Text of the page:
When each sash is in position, it rests on two adjacent rafters 3, and the upper end I! of the sash is received within the sash-receiving groove lflasshownin Fig. 2. When in this position the overhanging edge I5 of the header overlies the top face of the sash and thus makes a tight joint. Each roof sash I6 is of a length to extend from the ridge pole to either the plate 4 or the gutter, and-when the roof sash are all in place, the roof is entirely closed, asshown in Fig. 1 with respect to section a. I
These roof. sashmerely rest on the rafter and each sash can be readily removed from the roof or replacedthereon.
The rafter-supporting strips llarepreferably formed, with a beveled upper face i 8 on which the, upper edge ofthe roof'sash rest. The sides of the roof sash rest. on, the/rafters, 3, and. the rafters in. turn rest at their lower. endson and are secured. to. either the. plate 4- or the. sid 9. of the gutter. In orderto make a tight joint atsthe lower end of the. sash, I propose to. employ filling pieces I9ibetweenthe adjacent rafters, said filling pieces having the same thickness as the rafters and. resting on. andbeing secured to either. the plate 4. of. the side piece 9 off thegutter. The lower. endsof the. roof sashthus rest on. the Since the raftershavefiat upper. faces devoid, of. any parting. strip, the adjacent edgesof any two adjacent sashes are in close proximity to each other, and the jonnt between such adjacent sash is directly over and registers with=the groove 60 in the corresponding rafter, so that any Water which seeps through. the joint will be caughtby said groove and thus drained off.
The side and end wallsof the greenhouse may have any suitable or usual. construction. I have herein shown the.outside wall of section aas boarded up for part of its vertical dimension as indicated. at20, theportion of the side wall above the boarded portion 20 being glazed. Between the. boarded section 20 and theglazed section 2|, thereisa stringer or girder-22 which is secured to the boarded section 20 and isformedto receive the lower edges of the glass 23 of the glazed section.
Thelower portion 24 of the end walls of the greenhouse-section are shown as boarded up; and the upper portion 25 thereof as being glazed. Each endsection maybe provided with the usual door2B. iii/ here the three sections a, b, and-c are to'be used independently; I propose to place asuitable partition- 27 between thevarious" sections which may have an desirable construction but which will preferably have the upper portion .28 thereof glazed. I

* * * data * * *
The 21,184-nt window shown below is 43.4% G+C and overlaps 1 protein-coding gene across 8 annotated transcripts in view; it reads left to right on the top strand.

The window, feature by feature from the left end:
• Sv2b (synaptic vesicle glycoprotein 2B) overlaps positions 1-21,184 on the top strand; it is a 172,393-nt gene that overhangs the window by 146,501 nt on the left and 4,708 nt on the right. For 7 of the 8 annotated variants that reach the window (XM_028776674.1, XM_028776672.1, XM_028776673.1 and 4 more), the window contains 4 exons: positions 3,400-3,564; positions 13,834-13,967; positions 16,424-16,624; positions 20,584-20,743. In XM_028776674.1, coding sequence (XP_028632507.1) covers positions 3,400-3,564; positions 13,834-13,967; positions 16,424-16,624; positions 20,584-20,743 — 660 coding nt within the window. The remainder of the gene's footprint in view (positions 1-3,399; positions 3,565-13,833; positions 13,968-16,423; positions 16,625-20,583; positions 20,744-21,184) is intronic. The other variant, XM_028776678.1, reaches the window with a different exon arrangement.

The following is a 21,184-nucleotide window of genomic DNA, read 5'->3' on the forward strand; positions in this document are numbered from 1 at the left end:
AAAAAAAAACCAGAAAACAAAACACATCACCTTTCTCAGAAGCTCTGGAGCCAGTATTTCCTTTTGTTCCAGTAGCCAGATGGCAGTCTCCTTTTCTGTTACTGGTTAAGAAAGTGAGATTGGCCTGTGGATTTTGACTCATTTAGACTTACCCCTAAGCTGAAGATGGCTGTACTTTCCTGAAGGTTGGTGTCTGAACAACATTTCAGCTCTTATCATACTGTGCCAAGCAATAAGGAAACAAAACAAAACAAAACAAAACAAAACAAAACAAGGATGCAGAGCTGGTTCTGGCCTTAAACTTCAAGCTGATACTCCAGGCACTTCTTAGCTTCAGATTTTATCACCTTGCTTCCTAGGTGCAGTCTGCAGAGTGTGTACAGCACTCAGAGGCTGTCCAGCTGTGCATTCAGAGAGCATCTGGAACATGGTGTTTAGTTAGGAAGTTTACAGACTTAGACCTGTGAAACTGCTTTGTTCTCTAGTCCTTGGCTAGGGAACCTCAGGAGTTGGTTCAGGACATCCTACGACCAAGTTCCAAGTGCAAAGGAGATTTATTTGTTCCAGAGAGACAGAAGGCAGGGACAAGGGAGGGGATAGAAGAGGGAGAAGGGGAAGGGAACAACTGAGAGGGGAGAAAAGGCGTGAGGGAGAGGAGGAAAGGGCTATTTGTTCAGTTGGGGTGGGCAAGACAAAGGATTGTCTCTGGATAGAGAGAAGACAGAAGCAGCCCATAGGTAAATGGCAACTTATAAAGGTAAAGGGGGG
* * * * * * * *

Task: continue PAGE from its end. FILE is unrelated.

Since theseroot sash lemerely rest loosely on the raftersandare removablezthey can be readily removed from the roofof any section of the greenhouse and transferred to the roof of another section. If it. is. assumed that section a of the greenhouse isused-for growing plants, suchas gladiolus, that should be started early in the asst-7 19 spring in order'that they maycome'tomaturity of sctionu of thegreenhouse will'be'equipped with the roof sash in' the early spring'and'the crop started at the proper time. When the crop in 'sectiona hasgrownto apoint where it"will develop more satisfactorily in 'an'open field, then the roof sash maybe"removedentirely' from the section a of the greenhouse andif de'si'red 'transferred to 0. 9, of the other sections. When the sash'has been thus removedfthe conditions existing in section a of the greenhouse will be substantially identical with those out of doors thus giving the crop in section a the full benefit of growing in an open field.
The section b of the greenhouse may have therein a crop, such as cucumbers, which can be best grown during the summer in a greenhouse, and by transferring the roof sash from section a to section b, the desired growing conditions in both sections a and b can be secured. The section may have therein a crop (such as chrysanthemums) which can very satisfactorily be started out of doors but will not be fully matured until the outdoor growing season has passed. In such case, the roof sash Hi can be transferred from section b after the crop therein has matured to section 0 where it will be used to secure in section 0 the desired greenhouse conditions for the late maturing crop.
It will thus be seen that with my invention, it is possible to operate a greenhouse with the use of an amount of roof sash sufficient to cover only a part or one section of the entire roof area, and it is also possible to secure in any section either greenhouse atmospheric conditions by using the roof sash on said section, or growing conditions identical with thosein an open field by removing entirely the roof sash from the section.
It is the roof of a greenhouse which is most likely to be damaged by storms, and by operating the greenhouse with an amount of glass roof suflicient to cover only one-third or a fraction of the entire roof, the amount of liability of dam-.